Title page for ETD etd-04092008-225506


Type of Document Master's Thesis
Author Waldron, Ryan L
Author's Email Address rwaldron@gmail.com, rwaldr4@lsu.edu
URN etd-04092008-225506
Title Physical Modeling of Flow and Sediment Transport Using Distorted Scale Modeling
Degree Master of Science in Civil Engineering (M.S.C.E.)
Department Civil & Environmental Engineering
Advisory Committee
Advisor Name Title
Willson, Clinton Committee Chair
Deng, Zhi-Qiang Committee Member
Tsai, Frank Committee Member
Keywords
  • Hydraulics
  • Hydraulic
  • Flow
  • River
  • Froude Number
  • Modeling
  • Physical Model
  • Physical Modeling
  • Sediment Transport
  • Delta
  • Mississippi River
Date of Defense 2007-04-02
Availability unrestricted
Abstract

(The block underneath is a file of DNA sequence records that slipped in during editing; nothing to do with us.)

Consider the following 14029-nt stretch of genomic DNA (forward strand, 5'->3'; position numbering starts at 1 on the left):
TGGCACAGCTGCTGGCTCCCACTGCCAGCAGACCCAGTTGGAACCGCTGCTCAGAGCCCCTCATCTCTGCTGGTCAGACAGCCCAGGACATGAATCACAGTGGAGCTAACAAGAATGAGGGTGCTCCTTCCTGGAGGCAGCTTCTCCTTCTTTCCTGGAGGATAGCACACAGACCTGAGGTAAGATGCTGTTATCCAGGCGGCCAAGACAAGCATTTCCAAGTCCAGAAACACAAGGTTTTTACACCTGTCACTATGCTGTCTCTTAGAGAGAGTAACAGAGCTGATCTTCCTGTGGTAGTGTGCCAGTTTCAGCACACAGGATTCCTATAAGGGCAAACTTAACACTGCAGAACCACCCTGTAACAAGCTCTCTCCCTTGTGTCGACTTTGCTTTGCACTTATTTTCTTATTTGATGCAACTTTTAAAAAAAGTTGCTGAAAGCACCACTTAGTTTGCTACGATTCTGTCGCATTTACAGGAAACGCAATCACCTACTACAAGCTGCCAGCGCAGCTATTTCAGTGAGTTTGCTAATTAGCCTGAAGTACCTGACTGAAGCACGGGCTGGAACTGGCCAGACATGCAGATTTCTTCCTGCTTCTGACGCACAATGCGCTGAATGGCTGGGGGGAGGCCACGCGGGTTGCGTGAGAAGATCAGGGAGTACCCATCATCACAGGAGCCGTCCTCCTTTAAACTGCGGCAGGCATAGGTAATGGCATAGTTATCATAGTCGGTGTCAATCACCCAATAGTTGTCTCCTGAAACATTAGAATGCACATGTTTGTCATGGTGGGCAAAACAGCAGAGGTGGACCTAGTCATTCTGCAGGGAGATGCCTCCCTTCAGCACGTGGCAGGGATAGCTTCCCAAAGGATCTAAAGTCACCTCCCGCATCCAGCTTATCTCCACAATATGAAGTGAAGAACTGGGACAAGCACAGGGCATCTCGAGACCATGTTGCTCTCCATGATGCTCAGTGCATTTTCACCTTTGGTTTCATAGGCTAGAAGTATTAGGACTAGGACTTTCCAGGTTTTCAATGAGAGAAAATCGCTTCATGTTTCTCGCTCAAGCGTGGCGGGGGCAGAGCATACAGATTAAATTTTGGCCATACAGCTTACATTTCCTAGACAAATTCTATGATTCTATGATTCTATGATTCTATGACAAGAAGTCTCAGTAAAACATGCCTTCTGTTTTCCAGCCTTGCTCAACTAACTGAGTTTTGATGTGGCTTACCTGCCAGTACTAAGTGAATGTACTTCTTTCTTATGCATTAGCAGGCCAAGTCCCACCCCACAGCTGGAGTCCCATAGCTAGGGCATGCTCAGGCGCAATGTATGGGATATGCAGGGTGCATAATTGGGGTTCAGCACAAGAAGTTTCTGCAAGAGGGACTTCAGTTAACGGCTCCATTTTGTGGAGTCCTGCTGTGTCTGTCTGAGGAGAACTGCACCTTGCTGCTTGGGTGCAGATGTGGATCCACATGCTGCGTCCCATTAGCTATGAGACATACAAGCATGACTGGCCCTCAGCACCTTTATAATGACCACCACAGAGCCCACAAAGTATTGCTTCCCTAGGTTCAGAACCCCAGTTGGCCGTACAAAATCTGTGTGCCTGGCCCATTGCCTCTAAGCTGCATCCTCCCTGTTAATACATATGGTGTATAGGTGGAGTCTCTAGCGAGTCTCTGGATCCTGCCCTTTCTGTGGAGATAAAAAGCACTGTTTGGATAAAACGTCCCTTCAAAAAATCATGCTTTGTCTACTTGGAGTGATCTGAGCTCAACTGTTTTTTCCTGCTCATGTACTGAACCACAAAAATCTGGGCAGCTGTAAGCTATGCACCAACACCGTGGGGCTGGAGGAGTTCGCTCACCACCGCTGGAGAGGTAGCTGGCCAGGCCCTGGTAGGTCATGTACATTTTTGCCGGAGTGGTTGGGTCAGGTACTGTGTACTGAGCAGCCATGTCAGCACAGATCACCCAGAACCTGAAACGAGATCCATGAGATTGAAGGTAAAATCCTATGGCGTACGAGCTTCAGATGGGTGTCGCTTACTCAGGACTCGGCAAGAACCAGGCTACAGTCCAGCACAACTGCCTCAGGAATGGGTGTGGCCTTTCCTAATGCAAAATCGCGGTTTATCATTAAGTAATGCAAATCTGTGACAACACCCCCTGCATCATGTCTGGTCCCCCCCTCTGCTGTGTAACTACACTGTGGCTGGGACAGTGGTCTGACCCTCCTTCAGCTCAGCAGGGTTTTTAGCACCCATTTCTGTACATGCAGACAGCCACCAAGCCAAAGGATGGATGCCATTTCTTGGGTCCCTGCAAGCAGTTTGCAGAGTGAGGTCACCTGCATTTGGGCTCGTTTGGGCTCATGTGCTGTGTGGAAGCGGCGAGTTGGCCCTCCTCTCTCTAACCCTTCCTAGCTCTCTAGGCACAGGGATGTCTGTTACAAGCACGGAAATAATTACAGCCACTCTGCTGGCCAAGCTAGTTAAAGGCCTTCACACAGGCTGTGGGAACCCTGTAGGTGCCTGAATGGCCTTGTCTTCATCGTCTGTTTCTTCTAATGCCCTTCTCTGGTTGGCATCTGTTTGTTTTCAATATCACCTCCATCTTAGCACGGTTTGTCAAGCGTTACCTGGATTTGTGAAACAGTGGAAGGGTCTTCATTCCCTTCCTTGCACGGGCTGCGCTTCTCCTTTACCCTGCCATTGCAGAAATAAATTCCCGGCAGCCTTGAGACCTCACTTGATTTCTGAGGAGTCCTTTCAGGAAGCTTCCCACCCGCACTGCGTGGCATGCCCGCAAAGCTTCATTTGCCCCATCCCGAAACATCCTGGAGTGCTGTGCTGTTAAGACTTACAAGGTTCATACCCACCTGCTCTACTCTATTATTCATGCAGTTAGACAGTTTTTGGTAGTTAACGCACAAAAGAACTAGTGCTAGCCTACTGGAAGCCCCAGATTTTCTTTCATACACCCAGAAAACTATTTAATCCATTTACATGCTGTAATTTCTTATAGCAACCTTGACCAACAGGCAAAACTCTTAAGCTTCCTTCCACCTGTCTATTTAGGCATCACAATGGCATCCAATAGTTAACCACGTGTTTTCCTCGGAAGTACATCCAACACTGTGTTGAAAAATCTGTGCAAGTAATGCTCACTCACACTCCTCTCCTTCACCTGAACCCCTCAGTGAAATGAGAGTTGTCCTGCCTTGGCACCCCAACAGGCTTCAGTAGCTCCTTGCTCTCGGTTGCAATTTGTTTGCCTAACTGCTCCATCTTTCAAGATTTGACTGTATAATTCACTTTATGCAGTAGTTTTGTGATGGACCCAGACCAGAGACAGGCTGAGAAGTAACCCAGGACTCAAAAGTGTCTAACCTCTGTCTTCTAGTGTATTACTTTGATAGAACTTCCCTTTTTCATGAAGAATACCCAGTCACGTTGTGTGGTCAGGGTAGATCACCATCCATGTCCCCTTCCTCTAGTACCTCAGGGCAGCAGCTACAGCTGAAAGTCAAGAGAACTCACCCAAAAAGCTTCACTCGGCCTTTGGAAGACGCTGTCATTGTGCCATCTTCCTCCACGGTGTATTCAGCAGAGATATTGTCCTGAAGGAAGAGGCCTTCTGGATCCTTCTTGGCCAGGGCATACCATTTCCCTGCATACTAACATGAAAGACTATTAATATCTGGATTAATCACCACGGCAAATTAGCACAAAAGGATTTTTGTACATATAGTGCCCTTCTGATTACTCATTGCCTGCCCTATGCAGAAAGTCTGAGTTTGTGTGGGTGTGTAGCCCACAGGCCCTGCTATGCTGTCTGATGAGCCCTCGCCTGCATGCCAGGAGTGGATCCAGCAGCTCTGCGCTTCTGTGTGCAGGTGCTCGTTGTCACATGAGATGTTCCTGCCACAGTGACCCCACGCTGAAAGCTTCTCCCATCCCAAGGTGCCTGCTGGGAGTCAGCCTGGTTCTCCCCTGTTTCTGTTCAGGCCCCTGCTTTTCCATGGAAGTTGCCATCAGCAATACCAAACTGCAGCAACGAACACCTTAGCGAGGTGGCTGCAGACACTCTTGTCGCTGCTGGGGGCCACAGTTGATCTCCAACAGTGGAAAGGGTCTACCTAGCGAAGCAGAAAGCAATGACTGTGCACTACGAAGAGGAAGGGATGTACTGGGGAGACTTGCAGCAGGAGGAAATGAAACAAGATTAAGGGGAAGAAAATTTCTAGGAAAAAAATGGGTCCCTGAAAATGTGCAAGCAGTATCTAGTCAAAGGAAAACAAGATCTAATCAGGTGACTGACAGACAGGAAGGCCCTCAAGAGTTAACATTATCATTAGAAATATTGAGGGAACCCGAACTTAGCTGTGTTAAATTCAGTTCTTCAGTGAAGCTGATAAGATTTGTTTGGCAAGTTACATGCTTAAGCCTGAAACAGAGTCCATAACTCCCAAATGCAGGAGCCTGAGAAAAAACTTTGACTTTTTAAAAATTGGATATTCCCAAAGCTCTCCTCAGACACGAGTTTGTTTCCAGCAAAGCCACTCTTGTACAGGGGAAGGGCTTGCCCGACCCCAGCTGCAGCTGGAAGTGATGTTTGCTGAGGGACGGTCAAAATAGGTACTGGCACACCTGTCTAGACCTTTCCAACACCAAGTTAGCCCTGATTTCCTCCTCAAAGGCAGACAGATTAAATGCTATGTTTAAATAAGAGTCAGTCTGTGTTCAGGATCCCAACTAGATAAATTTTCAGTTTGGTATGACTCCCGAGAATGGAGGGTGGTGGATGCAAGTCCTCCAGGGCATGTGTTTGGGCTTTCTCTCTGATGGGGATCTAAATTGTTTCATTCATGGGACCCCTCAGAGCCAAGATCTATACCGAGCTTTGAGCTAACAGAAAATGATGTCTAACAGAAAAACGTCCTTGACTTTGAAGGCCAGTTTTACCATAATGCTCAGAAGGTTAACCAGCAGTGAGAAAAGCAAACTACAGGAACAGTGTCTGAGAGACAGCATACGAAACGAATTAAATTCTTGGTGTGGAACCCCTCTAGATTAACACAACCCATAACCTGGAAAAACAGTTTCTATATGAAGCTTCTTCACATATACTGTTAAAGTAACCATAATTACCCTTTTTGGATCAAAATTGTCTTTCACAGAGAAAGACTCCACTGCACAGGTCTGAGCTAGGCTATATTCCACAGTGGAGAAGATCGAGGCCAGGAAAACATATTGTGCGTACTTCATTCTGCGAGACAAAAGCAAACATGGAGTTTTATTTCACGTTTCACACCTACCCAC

As coastal Louisiana's land loss problem continues to grow unabated, many different solutions have been proposed. One such solution is the concept of diverting fresh water and sediment from the river into the coastal wetlands. Louisiana State University has a Small Scale Physical Model (SSPM) for the study of the potential of such diversions; it is deisgned to study the bulk movement of sediment in the river and diversions. The model is a distorted scale model with a horizontal scale of 1:12,000 and a vertical scale of 1:500; this extreme distortion has brought into question the applicability of the model. The purpose of this study is to help determine to what extent SSPM experimental results can be considered quantitative, and what can be done with said results. This was done by testing the scaling and similarity laws by ensuring the model elevation data was correct, and by measuring and comparing river gradients, gaging station rating curves, and velocities at and below the surface. The measured gradients and Froude numbers show hat the SSPM adheres to the similarity criteria necessary for its intended purpose; i.e. to investigate the bulk 1D sediment transport over long time scales. Also, a 1D HEC-RAS model has been developed and calibrated for the study area. This model will be useful for studying the impacts of large-scale diversions on the river hydraulics and potential shoaling.
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